Childless in Toronto

We just got back from a two week trip to Canada. When I say we, I mean myself and my boyfriend V., and when I say Canada, I mean that crazy big place across the ocean where people are suspiciously polite and moose roam free whatever the season. Moose and nice people pretty much sums up all I knew about Canada. But that was about to change.

Now, seeing as we’re from dodgy Romania, the Canadian government has taken special precautions in case we decided to try and sneak into their country. I think it’s taken us about three months to get our tourist visas and it really was a time of fun and games. We trudged our way through the beautiful Canada Citizenship and Immigration website, where each and every click would explode into a million unexpected tragedies, we provided miles and miles of paperwork covering our travel-history-professional-history-bank-statements-family-backgrounds-letters-of-recommendation-and-other-things-I’ve-forgotten-about-as-they’ve-been-too-painful-I’m-sure, we survived a prolonged Canadian Immigration Office personnel strike and queueing in front of the Canadian Embassy on Canada’s National Holiday (Guess what. It was closed.), and then, countless episodes of despair later, our visas finally arrived.

In order for us to get these sexy visas, we also needed some Canadian residents to formally invite us over for a visit, and perhaps make sure they kicked us out of their Canadian home once our visas expired. In our case, it was a nice couple, friends of V’s parents, who invited us over and into their home on the outskirts of Toronto. We didn’t really know them so we were a bit worried we’d be stepping on each other’s toes, but as soon as we landed they pretty much adopted us. In fact, they then spent two weeks trying to convince us Canada was the place to move to, and now. Oh, and also that we needed to start having babies, pronto, or we’d end up like them, fifty and childless in this extraordinary child friendly country. (Moose? Child friendly? What do I know.) After a while I got used to my parenting prospects being discussed over diner, and decided one thing was certain. I wouldn’t be making babies then and there, so I might as well relax and have a look around me. It was my first time in Canada after all.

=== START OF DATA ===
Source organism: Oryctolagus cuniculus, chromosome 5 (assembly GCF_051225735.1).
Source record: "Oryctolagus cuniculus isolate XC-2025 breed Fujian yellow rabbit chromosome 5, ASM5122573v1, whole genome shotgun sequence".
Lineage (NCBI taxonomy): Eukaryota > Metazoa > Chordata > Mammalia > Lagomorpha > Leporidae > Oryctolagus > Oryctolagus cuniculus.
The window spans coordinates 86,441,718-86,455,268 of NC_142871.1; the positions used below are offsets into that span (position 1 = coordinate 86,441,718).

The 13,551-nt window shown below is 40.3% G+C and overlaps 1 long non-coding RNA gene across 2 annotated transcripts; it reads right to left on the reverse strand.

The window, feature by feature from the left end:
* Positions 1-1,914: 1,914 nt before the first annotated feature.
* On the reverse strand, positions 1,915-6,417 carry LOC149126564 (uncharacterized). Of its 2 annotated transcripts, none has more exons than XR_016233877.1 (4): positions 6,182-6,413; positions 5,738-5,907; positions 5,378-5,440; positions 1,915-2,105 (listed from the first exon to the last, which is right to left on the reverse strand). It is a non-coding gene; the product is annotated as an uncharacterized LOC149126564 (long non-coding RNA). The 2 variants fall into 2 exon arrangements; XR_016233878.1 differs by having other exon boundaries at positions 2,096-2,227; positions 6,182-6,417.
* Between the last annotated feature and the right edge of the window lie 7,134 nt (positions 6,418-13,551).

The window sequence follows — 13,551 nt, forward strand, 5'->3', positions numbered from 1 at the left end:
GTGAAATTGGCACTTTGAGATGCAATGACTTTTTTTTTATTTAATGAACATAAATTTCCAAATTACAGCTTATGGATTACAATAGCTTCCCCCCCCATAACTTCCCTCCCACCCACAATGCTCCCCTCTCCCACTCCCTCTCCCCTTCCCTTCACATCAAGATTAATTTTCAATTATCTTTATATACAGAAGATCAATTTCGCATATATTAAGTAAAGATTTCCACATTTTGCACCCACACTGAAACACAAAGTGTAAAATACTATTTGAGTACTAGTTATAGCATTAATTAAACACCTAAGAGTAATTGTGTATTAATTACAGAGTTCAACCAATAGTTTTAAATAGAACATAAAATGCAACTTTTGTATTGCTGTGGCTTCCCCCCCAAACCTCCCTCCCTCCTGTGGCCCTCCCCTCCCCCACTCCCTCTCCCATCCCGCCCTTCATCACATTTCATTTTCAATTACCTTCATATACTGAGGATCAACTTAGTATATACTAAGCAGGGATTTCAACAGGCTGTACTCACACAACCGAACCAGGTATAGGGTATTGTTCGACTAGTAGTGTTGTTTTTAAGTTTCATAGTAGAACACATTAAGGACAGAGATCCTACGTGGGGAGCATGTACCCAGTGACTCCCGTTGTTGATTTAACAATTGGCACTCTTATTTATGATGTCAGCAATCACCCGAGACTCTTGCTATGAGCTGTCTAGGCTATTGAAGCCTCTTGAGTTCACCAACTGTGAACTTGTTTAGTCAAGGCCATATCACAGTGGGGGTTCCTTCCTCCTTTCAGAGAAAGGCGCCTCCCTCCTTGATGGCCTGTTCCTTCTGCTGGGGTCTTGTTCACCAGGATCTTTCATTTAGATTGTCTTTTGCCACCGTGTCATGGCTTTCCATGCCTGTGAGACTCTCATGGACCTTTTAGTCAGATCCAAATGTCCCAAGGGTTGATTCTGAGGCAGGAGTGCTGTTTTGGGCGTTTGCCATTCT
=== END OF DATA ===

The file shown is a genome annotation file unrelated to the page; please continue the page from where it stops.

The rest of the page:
Toronto is a peculiar place. There’s not much heritage architecture to speak of, but there are more sky scrapers than I’ve seen in London’s Financial District. We had 30 degrees Celsius one day, then 10 degrees the next. The food is deep fried, chocolaty and maple syrupy, but people look annoyingly fit. You pretty much can’t get anywhere if you don’t drive.

We didn’t do much driving but we took the elevator to the top of CN Tower, we walked the parks, museums and shopping malls, we actually managed to get tickets for two TIFF movie premieres: Gravity (Sandra Bullock’s legs, über toned!!!) and Child’s Pose, a Romanian production previously awarded the Golden Bear at the Berlin International Film Festival. People were queuing to see the movie stars for 8 hours in a row, but I’ve never been so dedicated myself. I did run into Dakota Fanning in the street one afternoon, but I didn’t say anything to her and only pointed her out to V. once she’d passed us by, something he still hasn’t forgiven me for.

We went to Niagara Falls, which was absolutely stunning. That is, if you ignore the kitschiness of Niagara town, one of the glitziest, noisiest and stickiest places I’ve ever seen.

Oh, and we stuffed ourselves. Maple syrup pancakes, beaver tails (don’t ask), deep fried bananas. I think we must have put on 15 pounds each, and we’re not even pregnant! Guess who’ll be eating spinach leaves three times a day for the rest of the year.

I doubt we’ll be moving to Canada any time soon. Not because we didn’t like it or because we’ll never in a million years manage to get another visa, but since I for one am having enough trouble getting my life sorted in London, and there aren’t as many culinary temptations here. Nor is it a particularly child friendly place either, not that it makes any difference. It seems I’m already too old and cynical for kids.

One thing I can say about Canadians is this. They are nice. One day I was walking along and stopped to get a pebble out of my shoe. Within half a second, a stranger came up to ask if I needed any help. Freaky nice people, I tell you.

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